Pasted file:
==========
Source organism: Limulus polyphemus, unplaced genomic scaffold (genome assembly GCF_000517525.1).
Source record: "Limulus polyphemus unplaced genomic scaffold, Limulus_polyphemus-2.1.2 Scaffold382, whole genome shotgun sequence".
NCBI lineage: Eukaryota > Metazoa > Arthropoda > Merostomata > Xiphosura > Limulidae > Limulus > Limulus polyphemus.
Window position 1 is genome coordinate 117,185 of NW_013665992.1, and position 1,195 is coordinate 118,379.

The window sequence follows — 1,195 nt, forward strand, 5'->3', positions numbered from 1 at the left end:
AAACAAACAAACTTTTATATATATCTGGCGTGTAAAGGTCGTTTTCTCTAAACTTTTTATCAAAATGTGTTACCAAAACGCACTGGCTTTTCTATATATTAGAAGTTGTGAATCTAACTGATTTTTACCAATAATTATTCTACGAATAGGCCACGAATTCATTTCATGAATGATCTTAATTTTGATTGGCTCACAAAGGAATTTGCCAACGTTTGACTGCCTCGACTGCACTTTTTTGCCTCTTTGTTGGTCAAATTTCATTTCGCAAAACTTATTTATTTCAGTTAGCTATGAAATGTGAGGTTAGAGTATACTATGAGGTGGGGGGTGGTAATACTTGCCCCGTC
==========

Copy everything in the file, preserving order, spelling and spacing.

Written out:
Source organism: Limulus polyphemus, unplaced genomic scaffold (genome assembly GCF_000517525.1).
Source record: "Limulus polyphemus unplaced genomic scaffold, Limulus_polyphemus-2.1.2 Scaffold382, whole genome shotgun sequence".
NCBI lineage: Eukaryota > Metazoa > Arthropoda > Merostomata > Xiphosura > Limulidae > Limulus > Limulus polyphemus.
Window position 1 is genome coordinate 117,185 of NW_013665992.1, and position 1,195 is coordinate 118,379.

The window sequence follows — 1,195 nt, forward strand, 5'->3', positions numbered from 1 at the left end:
AAACAAACAAACTTTTATATATATCTGGCGTGTAAAGGTCGTTTTCTCTAAACTTTTTATCAAAATGTGTTACCAAAACGCACTGGCTTTTCTATATATTAGAAGTTGTGAATCTAACTGATTTTTACCAATAATTATTCTACGAATAGGCCACGAATTCATTTCATGAATGATCTTAATTTTGATTGGCTCACAAAGGAATTTGCCAACGTTTGACTGCCTCGACTGCACTTTTTTGCCTCTTTGTTGGTCAAATTTCATTTCGCAAAACTTATTTATTTCAGTTAGCTATGAAATGTGAGGTTAGAGTATACTATGAGGTGGGGGGTGGTAATACTTGCCCCGTC